(3) The length of your cast makes a big difference in the effectiveness of the hookset, with longer casts generally presenting more problems. I have no idea of your casting ability, but on most streams and in most situations in the Park 30 feet is plenty of distance.
(4) Keep in mind that specks frequently "miss" the fly and rainbows often just flip at it rather than actually taking. On the other hand, if a brown of any size goes for a fly, it will get it. What I am saying is that not all misses are a result of angler error.
(5) Time doesn't necessarily heal all, but I can virtually guarantee that with time and experience you will become quicker and more effective. It isn't a matter of age or reflexes as much as it is experience.
(6) When fishing downstream (something I almost never do but some nymph fishermen prefer that approach), your hookest needs to be as vertical as possible. You are, in effect, pulling the fly away from the mouth of the fish rather than into it. That's another good argument, among many others, for fishing upstream.
(7) Taks come in different forms dependingon the situation, how actively fish are feeding, whether or not there is a hatch, and the like. Some days it seems like every fish is hooked deeply; on others you have a lot of fish you just touch.
There's no one answer or magical formula. After 60 plus years I still miss plenty of fish, and I can assure you it isn't a result of poor timing in most cases.
(8) make sure your hook is sharper than sharp. If you can pull it across a thumb nail and it doesn't dig in, you need to give it a few touches of a hook hone.
Jim Casada
www.jimcasadaoutdoors.com (http://www.jimcasadaoutdoors.com)
P. S. I don't know how many of you have fished for cutthroats, and especially Yellowstone cutts, but the first time I did I found I was way too fast. Eventually I started saying to myself 1001 and only then did I set the hook.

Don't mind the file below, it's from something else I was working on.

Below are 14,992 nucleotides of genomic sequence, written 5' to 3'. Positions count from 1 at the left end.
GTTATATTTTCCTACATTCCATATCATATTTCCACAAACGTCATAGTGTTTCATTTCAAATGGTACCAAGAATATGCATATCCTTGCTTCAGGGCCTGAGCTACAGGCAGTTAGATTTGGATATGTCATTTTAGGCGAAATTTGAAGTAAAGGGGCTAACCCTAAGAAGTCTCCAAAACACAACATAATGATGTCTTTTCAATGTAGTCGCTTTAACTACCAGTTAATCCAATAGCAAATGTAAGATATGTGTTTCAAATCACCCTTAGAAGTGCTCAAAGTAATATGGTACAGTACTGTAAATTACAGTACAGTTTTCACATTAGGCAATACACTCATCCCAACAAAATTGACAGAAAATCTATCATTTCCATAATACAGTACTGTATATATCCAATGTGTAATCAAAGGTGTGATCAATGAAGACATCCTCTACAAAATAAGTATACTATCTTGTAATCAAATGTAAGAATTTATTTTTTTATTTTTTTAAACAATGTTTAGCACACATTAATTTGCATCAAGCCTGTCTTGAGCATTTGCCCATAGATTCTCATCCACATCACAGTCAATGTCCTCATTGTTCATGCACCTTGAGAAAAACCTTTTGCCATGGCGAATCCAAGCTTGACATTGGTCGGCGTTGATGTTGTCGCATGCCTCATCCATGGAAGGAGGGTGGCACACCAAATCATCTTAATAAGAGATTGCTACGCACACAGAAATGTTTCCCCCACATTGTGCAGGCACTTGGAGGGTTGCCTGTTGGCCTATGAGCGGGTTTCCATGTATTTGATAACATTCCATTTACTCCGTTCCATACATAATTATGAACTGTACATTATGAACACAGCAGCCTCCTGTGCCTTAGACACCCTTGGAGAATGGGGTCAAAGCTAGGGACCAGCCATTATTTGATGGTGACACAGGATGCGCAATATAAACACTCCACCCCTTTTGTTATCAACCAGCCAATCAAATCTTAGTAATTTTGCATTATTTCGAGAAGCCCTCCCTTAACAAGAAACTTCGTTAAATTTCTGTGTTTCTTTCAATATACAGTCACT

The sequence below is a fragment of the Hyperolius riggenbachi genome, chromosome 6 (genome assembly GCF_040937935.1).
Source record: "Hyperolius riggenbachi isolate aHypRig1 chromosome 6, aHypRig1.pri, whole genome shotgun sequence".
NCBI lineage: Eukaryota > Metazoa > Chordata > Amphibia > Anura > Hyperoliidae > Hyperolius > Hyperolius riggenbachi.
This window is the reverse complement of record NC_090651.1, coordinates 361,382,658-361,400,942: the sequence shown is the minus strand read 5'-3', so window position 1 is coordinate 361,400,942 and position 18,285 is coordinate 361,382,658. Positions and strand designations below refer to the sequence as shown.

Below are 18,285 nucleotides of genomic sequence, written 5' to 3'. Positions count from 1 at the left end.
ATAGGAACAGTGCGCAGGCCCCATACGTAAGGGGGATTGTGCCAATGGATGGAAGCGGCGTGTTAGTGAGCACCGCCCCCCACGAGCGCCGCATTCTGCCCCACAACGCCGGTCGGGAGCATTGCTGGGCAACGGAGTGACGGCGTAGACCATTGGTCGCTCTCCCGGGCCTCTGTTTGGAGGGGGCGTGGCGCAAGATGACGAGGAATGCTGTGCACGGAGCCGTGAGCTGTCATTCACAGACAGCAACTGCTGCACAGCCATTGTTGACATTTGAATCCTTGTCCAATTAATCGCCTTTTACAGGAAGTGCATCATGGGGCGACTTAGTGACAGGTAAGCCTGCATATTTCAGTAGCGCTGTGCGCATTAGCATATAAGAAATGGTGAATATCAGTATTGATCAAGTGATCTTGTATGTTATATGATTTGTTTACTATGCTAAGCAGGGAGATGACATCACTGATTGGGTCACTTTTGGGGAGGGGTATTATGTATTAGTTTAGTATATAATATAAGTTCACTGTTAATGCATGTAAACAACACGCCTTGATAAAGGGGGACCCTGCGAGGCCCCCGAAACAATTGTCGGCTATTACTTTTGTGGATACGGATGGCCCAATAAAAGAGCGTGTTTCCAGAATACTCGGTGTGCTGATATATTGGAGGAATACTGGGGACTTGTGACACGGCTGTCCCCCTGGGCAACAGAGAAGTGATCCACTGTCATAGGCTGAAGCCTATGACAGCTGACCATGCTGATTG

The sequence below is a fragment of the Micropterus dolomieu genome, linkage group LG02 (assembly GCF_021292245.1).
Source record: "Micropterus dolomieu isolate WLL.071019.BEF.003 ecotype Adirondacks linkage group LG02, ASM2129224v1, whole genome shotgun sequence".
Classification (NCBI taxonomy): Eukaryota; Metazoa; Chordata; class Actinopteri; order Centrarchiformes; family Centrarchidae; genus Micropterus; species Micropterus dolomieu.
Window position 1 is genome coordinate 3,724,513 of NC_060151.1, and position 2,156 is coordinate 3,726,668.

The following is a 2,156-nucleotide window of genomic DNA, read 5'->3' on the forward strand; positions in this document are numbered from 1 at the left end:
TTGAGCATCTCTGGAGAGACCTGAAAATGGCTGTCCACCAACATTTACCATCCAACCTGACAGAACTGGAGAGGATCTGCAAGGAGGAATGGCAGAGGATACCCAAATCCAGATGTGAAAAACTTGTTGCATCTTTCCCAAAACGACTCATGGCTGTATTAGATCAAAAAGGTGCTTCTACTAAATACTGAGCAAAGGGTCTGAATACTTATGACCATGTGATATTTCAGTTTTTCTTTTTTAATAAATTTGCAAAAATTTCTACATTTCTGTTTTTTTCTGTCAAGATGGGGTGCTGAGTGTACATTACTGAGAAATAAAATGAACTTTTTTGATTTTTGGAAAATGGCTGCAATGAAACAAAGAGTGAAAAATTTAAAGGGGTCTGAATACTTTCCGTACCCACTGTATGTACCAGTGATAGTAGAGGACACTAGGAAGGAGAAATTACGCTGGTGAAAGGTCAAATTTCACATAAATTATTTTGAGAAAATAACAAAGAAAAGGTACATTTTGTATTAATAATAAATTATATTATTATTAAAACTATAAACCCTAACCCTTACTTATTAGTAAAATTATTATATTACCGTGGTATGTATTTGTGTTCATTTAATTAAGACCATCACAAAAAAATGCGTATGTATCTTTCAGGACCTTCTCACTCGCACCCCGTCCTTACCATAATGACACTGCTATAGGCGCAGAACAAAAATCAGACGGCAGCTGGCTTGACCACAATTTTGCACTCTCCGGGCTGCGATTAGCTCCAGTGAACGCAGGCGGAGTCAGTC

Trip
04-05-2010, 08:18 PM
Thanks guys, lots to think about and try this coming sunday.

MadisonBoats
04-05-2010, 09:14 PM
Always keep your line relatively tight by pulling or mending the slack. Then, it is just a natural lift of the rod.

kentuckytroutbum
04-06-2010, 10:22 AM
I like to set the hook downstream with the rod parallel to the water for several reasons: 1) trout face the current so a downstream set will usually pull the hook in to their mouth, and not out. 2) If I do miss the strike, the line stays in the water, and I don't end up catching tree squirrels. Also, the line stays in the water, so I'm not scaring the fish with a line that goes zooming over their heads. ;)

Knothead
04-08-2010, 07:59 PM
Fish as much as possible to get lots of practice!

Tarheelflyfishing
04-08-2010, 08:17 PM
Here's some tips I've found to be true over the years....

1.) Keep your hook sharp. Hooks are going to hit rocks, trees, etc. If your hook is sharp, fish will usually hook themshelves without much of a major hook set with extremely sharp hook points. A little upward pump of your rod should do it.

2.) If you're fishing dries (or any other fly you can visually locate), don't set the hook the moment the fish takes your fly. Give them just a second to eat the fly and then set the hook. Don't wait too long. 1 Missisippi, 2 Mississippi and then set should be enough.

3.) Use some short of an indicator. I use Thingamabobbers, as they float like a champ and are easy to put on/take off/adjust. If your indicator stops suddenly, set the hook. Don't wait!! When it goes under, the fish has it in it's mouth.

4.) Like others have mentioned, prevent slack line. If there is a lot of slack line on the water, you won't be able to react or even feel a light strike. High sticking your nymph/wet/streamer works well.

cubefisher
04-15-2010, 10:29 PM
All that info's good and helpful. Here are a couple of oddball tips I've picked up myself.

Not sure why this works for me, but I try to "think" with the tip of the rod when setting the hook, rather than the grip. A guide pointed that out to me once when I was getting back into fly fishing, and for whatever reason, it seemed to work for me.

Also, if I find myself missing a bunch of strikes consecutively, I'll go a size smaller in the same pattern, and that seems to help too. Can't recall where I learned that, but it was explained that you might get more "sincere" strikes on a smaller bug.

Trip
04-15-2010, 10:45 PM
Thanks cube, going to have to try out the smaller size trick.

These tips did help me a lot as I did land my first trout and then some this past weekend. Very fulfilling to finally pick up one of these guys off a fly rod.

joefly
04-17-2010, 03:01 PM
Thanks for all the tips folks! This is stuff us newbies don't hear or read anywhere else. I read these before going to Tremont yesterday. My reactions completely ignored you on the first strike...big strike and line went flying sky high. Fortunately didn't snag any trees, just a tangled line. As the day progressed I got better at it, but the fishing was slow. Practice, practice, practice.